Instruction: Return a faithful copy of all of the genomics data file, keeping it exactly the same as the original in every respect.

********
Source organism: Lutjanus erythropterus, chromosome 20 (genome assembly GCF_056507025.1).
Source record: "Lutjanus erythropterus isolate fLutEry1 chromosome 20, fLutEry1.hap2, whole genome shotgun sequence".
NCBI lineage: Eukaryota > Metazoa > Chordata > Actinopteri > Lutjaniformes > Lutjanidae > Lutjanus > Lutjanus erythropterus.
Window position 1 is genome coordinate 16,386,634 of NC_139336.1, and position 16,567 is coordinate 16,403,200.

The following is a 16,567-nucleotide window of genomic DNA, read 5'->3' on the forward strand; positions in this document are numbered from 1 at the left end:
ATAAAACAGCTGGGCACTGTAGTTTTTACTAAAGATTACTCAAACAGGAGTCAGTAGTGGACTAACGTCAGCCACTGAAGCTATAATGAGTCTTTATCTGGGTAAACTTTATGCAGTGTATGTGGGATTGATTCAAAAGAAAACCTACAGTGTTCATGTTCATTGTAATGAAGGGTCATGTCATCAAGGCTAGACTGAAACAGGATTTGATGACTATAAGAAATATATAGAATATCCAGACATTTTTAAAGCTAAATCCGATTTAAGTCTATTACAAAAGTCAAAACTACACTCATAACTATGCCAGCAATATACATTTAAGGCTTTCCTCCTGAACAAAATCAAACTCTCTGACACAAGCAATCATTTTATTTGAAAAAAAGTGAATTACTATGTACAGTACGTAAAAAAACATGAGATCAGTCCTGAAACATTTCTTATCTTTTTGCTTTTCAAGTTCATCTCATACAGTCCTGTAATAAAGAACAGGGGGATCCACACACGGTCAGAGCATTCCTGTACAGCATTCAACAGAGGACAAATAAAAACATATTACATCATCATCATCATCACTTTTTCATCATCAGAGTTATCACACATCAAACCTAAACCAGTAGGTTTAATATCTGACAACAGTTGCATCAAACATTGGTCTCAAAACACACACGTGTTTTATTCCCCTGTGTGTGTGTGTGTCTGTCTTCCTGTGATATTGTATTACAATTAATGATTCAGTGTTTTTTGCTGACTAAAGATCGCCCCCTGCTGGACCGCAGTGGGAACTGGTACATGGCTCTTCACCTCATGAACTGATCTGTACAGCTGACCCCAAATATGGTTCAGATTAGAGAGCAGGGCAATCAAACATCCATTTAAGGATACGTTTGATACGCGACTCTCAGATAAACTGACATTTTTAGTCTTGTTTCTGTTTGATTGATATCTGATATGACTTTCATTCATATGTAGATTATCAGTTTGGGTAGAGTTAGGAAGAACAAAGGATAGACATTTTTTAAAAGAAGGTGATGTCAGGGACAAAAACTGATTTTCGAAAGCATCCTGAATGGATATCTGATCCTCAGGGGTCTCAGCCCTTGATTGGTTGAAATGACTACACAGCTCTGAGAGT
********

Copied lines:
Source organism: Lutjanus erythropterus, chromosome 20 (genome assembly GCF_056507025.1).
Source record: "Lutjanus erythropterus isolate fLutEry1 chromosome 20, fLutEry1.hap2, whole genome shotgun sequence".
NCBI lineage: Eukaryota > Metazoa > Chordata > Actinopteri > Lutjaniformes > Lutjanidae > Lutjanus > Lutjanus erythropterus.
Window position 1 is genome coordinate 16,386,634 of NC_139336.1, and position 16,567 is coordinate 16,403,200.

The following is a 16,567-nucleotide window of genomic DNA, read 5'->3' on the forward strand; positions in this document are numbered from 1 at the left end:
ATAAAACAGCTGGGCACTGTAGTTTTTACTAAAGATTACTCAAACAGGAGTCAGTAGTGGACTAACGTCAGCCACTGAAGCTATAATGAGTCTTTATCTGGGTAAACTTTATGCAGTGTATGTGGGATTGATTCAAAAGAAAACCTACAGTGTTCATGTTCATTGTAATGAAGGGTCATGTCATCAAGGCTAGACTGAAACAGGATTTGATGACTATAAGAAATATATAGAATATCCAGACATTTTTAAAGCTAAATCCGATTTAAGTCTATTACAAAAGTCAAAACTACACTCATAACTATGCCAGCAATATACATTTAAGGCTTTCCTCCTGAACAAAATCAAACTCTCTGACACAAGCAATCATTTTATTTGAAAAAAAGTGAATTACTATGTACAGTACGTAAAAAAACATGAGATCAGTCCTGAAACATTTCTTATCTTTTTGCTTTTCAAGTTCATCTCATACAGTCCTGTAATAAAGAACAGGGGGATCCACACACGGTCAGAGCATTCCTGTACAGCATTCAACAGAGGACAAATAAAAACATATTACATCATCATCATCATCACTTTTTCATCATCAGAGTTATCACACATCAAACCTAAACCAGTAGGTTTAATATCTGACAACAGTTGCATCAAACATTGGTCTCAAAACACACACGTGTTTTATTCCCCTGTGTGTGTGTGTGTCTGTCTTCCTGTGATATTGTATTACAATTAATGATTCAGTGTTTTTTGCTGACTAAAGATCGCCCCCTGCTGGACCGCAGTGGGAACTGGTACATGGCTCTTCACCTCATGAACTGATCTGTACAGCTGACCCCAAATATGGTTCAGATTAGAGAGCAGGGCAATCAAACATCCATTTAAGGATACGTTTGATACGCGACTCTCAGATAAACTGACATTTTTAGTCTTGTTTCTGTTTGATTGATATCTGATATGACTTTCATTCATATGTAGATTATCAGTTTGGGTAGAGTTAGGAAGAACAAAGGATAGACATTTTTTAAAAGAAGGTGATGTCAGGGACAAAAACTGATTTTCGAAAGCATCCTGAATGGATATCTGATCCTCAGGGGTCTCAGCCCTTGATTGGTTGAAATGACTACACAGCTCTGAGAGT